A striking and surprising debut novel from an exhilarating new voice, Such a Fun Age is a page-turning and big-hearted story about race and privilege, set around a young black babysitter, her well-intentioned employer, and a surprising connection that threatens to undo them both (from the Book Blurb)
A great debut book that explores such difficult questions as race, class, privilege, and human relationships with unusual sensitivity and subtlety.
Emira Tucker, a 25year old babysitter for a white family, gets a call at ten in the evening. There is an emergency situation in the Chamberlain household and Alix, the mother, would like Emira to take three year old Briar shopping to keep her away from home while the parents are interviewd by the police. A security guard at the grocery store sees a young black woman (dressed for her best friend’s birthday party, not for babysitting) with a white toddler and gets suspicious. Other shoppers seem to take sides and one of them even films the whole scene. Emira calls Peter Chamberlain who promptly arrives and sorts the situation. Kelley Copeland, the bystander who made the video, urges Emira to keep it in case she decides to sue the guard or the store. Emira would like to forget this humiliating experience, but there is something she doesn’t know about Alix Chamberlain, her employer. Alix is a woman who writes letters to companies and institutions to get what she wants. She even started her own movement #LetHerSpeak and teaches women to become confident and demand things they want. Alix isn’t going to forget the store incident, she is going to stand by Emira and ‘make it right’ the way she understands it. There is something else Emira doesn’t know about Alix and that is that she used to date Kelley in her senior year of high school, and that their relationship ended in a series of embarrassing events for Alix.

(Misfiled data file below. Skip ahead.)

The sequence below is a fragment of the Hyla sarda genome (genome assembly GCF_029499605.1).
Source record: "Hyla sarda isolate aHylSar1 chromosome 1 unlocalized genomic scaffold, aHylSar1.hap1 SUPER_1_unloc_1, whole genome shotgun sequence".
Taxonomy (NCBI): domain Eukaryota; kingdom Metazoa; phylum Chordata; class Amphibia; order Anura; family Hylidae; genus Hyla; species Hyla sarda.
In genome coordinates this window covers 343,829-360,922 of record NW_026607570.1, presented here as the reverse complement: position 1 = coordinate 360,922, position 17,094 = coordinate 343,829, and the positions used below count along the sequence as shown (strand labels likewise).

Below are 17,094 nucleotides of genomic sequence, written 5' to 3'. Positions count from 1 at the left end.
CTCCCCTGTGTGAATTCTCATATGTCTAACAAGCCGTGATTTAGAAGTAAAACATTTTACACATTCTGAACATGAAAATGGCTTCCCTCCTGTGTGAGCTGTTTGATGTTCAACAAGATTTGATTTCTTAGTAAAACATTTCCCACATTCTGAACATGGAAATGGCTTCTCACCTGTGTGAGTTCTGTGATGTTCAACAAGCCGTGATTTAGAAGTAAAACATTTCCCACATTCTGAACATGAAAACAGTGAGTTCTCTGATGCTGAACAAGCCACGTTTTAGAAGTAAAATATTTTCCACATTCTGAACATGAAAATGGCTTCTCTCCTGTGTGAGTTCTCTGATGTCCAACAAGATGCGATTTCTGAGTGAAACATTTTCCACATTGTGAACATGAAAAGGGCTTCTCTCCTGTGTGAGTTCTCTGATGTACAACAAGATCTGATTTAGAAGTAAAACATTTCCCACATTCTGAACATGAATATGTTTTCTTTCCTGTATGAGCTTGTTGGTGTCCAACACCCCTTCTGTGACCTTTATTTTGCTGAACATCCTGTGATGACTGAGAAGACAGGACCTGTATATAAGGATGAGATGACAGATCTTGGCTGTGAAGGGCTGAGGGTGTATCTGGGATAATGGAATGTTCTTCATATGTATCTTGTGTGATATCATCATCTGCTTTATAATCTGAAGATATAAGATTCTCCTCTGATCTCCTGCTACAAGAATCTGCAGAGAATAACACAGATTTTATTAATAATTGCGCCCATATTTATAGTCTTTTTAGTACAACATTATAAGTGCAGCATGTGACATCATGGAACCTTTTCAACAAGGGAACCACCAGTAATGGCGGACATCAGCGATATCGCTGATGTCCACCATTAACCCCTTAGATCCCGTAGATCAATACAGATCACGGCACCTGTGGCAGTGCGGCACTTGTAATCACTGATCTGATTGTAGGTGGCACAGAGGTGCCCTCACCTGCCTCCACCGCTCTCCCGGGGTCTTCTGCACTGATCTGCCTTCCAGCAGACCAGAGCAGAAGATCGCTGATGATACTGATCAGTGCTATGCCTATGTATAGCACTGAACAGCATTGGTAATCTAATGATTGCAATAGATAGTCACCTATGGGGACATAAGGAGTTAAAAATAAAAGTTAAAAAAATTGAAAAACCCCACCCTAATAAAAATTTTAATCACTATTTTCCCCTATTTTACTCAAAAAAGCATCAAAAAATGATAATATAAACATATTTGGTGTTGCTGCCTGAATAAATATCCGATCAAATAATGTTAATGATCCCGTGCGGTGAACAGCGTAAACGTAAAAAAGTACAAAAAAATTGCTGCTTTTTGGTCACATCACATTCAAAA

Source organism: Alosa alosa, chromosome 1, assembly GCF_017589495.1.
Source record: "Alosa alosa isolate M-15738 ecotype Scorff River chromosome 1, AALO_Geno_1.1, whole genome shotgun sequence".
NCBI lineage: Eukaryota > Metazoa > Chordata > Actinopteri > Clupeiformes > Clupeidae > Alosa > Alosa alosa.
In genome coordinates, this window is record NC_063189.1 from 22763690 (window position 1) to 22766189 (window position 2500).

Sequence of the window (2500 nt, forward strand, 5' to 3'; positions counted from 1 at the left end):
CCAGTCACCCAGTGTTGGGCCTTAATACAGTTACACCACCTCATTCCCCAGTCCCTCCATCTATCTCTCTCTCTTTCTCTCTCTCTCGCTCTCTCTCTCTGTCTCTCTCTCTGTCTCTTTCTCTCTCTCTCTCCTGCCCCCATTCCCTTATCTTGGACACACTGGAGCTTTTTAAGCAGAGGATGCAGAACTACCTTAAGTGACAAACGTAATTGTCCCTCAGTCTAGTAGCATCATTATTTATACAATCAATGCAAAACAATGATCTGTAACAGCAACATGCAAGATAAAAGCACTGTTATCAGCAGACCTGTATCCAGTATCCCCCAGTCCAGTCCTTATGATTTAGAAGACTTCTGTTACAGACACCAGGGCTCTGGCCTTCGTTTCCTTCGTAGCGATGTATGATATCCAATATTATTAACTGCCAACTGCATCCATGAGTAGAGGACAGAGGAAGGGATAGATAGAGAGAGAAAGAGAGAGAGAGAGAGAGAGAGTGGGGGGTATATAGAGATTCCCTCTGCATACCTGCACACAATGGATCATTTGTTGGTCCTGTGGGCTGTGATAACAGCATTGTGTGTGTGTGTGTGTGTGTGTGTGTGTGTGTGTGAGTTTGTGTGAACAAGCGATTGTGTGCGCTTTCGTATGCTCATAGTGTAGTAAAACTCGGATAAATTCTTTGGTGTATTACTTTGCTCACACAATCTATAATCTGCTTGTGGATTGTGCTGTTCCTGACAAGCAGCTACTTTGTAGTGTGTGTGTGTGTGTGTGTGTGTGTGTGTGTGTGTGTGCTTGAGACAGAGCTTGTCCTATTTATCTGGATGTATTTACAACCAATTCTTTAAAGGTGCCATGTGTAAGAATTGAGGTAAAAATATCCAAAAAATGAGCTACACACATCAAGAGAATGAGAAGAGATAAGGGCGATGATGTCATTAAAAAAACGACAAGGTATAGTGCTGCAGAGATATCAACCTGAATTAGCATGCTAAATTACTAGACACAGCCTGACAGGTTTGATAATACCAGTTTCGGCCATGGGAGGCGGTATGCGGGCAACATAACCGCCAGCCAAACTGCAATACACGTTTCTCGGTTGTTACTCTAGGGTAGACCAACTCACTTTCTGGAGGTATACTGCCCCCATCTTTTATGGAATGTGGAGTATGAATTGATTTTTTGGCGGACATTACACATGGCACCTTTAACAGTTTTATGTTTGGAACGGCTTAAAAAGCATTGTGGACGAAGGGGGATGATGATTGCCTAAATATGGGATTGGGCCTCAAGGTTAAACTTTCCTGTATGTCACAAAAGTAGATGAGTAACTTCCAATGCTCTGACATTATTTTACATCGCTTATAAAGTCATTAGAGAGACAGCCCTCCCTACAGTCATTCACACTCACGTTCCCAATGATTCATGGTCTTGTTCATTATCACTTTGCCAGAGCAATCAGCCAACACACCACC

The book is well-written and easy to read. I found it impossible to put down, as I kept thinking about the strange ways in which the lives of the protagonists were interconnected. The story is multi-layered, complex and thought-provoking without being heavy-handed or preachey. The characters are well-developed. I really liked the addition of their inner thoughts and the contrast between what they thought and what they chose to say or not to say. Call me lazy, as in real life we do not get the benefit or drawback of this information. Emira was the character I liked the most in all her ‘undecidedness’ or honest desire to hold on and explore life with its endless opportunities. Emira’s relationship with Briar is touching and revealing of what a deep and loyal person she is.
I will definitely be looking forward to reading more books written by Kiley Reid as this was one of the most remarkable debut novels I have read this year.
Thank you to Edelweiss and G.P.Putnam’s sons for the ARC provided in exchange for an honest opinion.
- Have you read Such a Fun Age or is it on your tbr? If yes, what did you think?